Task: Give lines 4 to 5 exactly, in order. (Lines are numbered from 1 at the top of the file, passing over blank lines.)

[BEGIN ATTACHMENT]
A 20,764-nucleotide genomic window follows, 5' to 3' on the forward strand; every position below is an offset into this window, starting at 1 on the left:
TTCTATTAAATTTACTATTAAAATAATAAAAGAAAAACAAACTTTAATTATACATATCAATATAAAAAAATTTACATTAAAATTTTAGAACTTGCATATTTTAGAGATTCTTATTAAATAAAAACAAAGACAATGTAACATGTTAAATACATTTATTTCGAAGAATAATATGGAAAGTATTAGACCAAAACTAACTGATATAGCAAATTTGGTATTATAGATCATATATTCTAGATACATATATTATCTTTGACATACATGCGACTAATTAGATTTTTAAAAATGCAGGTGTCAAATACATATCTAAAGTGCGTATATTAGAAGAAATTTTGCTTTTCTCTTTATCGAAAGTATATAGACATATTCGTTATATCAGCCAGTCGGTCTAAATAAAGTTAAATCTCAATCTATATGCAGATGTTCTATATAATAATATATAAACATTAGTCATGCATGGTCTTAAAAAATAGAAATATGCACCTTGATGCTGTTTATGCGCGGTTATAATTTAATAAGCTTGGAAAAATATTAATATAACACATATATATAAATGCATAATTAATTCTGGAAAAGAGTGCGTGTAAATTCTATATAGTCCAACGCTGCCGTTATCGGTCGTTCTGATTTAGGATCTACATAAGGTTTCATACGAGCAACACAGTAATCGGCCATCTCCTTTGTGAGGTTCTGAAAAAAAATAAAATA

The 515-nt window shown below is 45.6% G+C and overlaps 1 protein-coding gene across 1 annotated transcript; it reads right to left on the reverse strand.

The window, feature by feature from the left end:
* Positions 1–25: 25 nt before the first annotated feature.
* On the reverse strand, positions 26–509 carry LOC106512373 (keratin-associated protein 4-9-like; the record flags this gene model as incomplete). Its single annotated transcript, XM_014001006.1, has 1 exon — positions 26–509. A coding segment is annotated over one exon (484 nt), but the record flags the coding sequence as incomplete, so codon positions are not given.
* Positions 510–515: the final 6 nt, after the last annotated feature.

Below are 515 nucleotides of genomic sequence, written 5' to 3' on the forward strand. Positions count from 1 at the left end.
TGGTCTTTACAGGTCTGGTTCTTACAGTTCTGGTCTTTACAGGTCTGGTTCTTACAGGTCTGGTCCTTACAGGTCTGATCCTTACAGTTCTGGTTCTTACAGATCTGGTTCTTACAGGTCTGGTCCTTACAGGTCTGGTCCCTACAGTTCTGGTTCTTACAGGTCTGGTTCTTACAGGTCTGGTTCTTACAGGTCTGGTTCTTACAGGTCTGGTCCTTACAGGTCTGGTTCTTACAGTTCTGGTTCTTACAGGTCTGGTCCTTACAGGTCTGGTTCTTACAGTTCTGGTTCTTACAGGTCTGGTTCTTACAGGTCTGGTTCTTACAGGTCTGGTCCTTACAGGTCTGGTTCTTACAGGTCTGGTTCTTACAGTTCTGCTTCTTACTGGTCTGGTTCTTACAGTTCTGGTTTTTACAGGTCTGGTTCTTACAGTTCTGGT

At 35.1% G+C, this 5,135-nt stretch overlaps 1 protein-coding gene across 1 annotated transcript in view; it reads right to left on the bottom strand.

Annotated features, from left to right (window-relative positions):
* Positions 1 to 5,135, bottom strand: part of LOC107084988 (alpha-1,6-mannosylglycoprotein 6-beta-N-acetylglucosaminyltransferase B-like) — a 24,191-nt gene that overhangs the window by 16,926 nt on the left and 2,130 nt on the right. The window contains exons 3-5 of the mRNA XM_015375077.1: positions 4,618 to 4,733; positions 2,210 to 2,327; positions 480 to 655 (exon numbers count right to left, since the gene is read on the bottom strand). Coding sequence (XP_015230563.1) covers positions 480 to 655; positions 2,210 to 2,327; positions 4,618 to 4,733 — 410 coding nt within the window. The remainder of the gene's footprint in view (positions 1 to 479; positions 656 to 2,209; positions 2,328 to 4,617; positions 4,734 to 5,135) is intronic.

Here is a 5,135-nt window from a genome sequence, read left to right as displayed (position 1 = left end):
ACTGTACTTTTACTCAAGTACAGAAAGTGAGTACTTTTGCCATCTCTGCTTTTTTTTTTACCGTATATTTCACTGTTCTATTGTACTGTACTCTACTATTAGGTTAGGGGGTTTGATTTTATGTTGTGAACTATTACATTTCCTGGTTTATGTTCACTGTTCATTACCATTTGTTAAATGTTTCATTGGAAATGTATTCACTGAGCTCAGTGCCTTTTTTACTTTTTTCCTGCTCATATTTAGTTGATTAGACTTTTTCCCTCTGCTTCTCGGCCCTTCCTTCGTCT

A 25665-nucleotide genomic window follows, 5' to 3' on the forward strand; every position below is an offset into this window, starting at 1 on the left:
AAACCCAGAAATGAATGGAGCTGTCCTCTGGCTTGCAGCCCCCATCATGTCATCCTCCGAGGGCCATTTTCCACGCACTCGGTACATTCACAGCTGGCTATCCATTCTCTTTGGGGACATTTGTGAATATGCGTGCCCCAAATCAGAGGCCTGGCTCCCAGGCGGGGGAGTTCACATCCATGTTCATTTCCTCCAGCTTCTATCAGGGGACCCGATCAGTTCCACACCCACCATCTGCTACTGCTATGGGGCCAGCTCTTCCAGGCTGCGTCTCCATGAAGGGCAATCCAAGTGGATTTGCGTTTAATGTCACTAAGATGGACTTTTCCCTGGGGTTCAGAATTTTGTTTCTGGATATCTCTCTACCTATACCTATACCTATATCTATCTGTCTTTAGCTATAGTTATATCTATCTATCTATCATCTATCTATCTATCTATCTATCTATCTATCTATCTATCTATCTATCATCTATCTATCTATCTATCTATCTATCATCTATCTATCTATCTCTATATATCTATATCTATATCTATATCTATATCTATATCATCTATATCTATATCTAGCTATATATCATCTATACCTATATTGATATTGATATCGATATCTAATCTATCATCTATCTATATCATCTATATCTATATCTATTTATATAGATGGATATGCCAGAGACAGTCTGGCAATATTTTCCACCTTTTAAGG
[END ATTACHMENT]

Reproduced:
The window, feature by feature from the left end:
* Positions 1–25: 25 nt before the first annotated feature.